Animal Health

Dairy feed efficiency

Through our vast technical experience and access to in house vets and nutritional experts, we can assist farmers with creating nutritional plans to achieve their goals.

Whether that is boosting milk production, improving fertility rates/reducing empty rates and ensuring better overall herd productivity working together, we can provide the support, advice and products you need.

Check out our Rural Diary publication for a range of articles focusing on Dairy feed efficiency or for more information feel free to get in touch with one of our technical field representatives.

Friesian herd

Disease efficiency

It is the responsibility of anyone working in agriculture to protect our valuable assets and keep our farming environments free from disease and pests.

Diseases – such as foot and mouth – pose a huge risk to New Zealand's native animals and our agricultural sector. Organisations such as MPI, Asure Quality and Nait provide tools and services to help monitor against disease outbreak.

Pests can also pose a threat to our farming systems because they transmit or pose serious problems for the animals they invade.

We genuinely believe that prevention is better than cure and supply advice, products and services to ensure whatever your farm system, and animal type – dairy, sheep, beef, deer or equine you will have the right tools to keep your livestock healthy and productive.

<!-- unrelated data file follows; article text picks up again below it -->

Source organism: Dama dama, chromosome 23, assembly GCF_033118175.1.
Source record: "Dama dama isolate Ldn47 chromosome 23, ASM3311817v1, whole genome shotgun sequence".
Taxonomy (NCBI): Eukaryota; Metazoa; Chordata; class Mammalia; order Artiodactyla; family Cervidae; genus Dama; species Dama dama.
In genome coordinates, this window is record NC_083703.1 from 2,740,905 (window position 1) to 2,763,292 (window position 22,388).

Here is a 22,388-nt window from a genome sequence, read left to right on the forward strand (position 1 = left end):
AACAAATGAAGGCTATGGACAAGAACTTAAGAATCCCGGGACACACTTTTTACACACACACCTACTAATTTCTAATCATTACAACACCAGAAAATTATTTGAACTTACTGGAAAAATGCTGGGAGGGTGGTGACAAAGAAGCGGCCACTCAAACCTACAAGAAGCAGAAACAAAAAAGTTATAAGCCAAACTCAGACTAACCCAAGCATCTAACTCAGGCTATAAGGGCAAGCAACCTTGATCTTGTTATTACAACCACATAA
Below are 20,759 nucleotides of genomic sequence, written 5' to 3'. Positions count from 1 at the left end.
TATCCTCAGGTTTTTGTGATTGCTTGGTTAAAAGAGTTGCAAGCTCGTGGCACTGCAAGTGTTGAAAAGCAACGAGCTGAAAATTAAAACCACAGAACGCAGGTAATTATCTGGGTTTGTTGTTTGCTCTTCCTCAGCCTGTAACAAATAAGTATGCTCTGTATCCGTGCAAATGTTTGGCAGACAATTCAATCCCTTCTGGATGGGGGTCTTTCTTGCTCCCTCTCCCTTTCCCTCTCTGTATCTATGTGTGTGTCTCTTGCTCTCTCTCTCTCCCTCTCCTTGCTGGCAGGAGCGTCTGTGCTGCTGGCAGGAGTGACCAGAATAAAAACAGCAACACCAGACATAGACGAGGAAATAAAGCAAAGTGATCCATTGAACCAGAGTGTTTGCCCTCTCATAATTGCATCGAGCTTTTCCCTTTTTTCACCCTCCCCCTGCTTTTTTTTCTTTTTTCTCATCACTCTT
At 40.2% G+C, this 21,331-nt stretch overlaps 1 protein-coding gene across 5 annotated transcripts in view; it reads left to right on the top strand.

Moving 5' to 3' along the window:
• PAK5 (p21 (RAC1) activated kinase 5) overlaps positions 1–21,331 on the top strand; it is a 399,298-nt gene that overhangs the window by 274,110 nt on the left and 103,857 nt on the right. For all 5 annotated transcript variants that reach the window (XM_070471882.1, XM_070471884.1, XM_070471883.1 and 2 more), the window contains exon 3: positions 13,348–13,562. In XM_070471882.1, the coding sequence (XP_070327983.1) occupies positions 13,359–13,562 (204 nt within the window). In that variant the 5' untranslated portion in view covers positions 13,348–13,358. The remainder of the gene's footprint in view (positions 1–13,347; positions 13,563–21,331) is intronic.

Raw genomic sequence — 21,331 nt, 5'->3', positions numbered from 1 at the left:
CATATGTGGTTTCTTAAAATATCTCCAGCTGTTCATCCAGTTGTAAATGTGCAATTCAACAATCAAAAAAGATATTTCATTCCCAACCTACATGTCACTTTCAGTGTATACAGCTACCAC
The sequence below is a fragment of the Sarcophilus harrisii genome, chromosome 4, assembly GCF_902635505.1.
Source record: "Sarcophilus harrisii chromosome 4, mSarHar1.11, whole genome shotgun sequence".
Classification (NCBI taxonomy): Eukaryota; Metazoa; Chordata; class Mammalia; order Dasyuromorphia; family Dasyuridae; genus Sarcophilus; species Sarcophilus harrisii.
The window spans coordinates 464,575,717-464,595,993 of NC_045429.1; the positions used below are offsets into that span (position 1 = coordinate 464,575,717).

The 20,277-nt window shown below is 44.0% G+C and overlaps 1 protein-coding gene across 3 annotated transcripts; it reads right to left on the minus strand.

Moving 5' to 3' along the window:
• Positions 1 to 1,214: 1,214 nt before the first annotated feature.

Cattle lameness

Many factors cause lameness and situations will vary between individual cattle and farms. Lame cows cost you time, are a serious animal welfare problem and ultimately cost you money.

Poor cattle management accounts for many of the lame cattle in New Zealand. Reducing lame cattle on farm therefore requires understanding and a planned approach.

Review your cattle movement – observe cattle as they move on races and in yards.

Detect lame cows before they can't bear weight on their hoof.

Ensure that the treatment of lame cattle is undertaking with the appropriate skills and equipment for the job. If in doubt call a veterinarian. Treat lame cattle as early as possible.

For more information talk to the team at PGG Wrightson to ensure you minimise the instances of lame cattle on farm. If chronic lameness persists or in doubt we recommence the advice of your local veterinarian.

Bulls in paddock

Ewe nutrition

While wool growth requires very little energy (40-50 MJME/kg of wool), the nutritional management of ewes will have major changes on fleece yield and wool characteristics:

Underfeeding reduces the fibre output from wool follicles resulting in finer, shorter wool. Generous feeding levels support longer, coarser and heavier fibres. Sudden changes in amount or quality of feed can reduce staple strength and fleece yield.

In the ‘ideal world’, a wool follicle needs the same nutrients delivered consistently all day, every day. A ewe’s world is less than ideal – continual changes in amount and quality of feed, combined with stresses of pregnancy and lactation change wool follicle nutrition and cause narrowing of the fibre.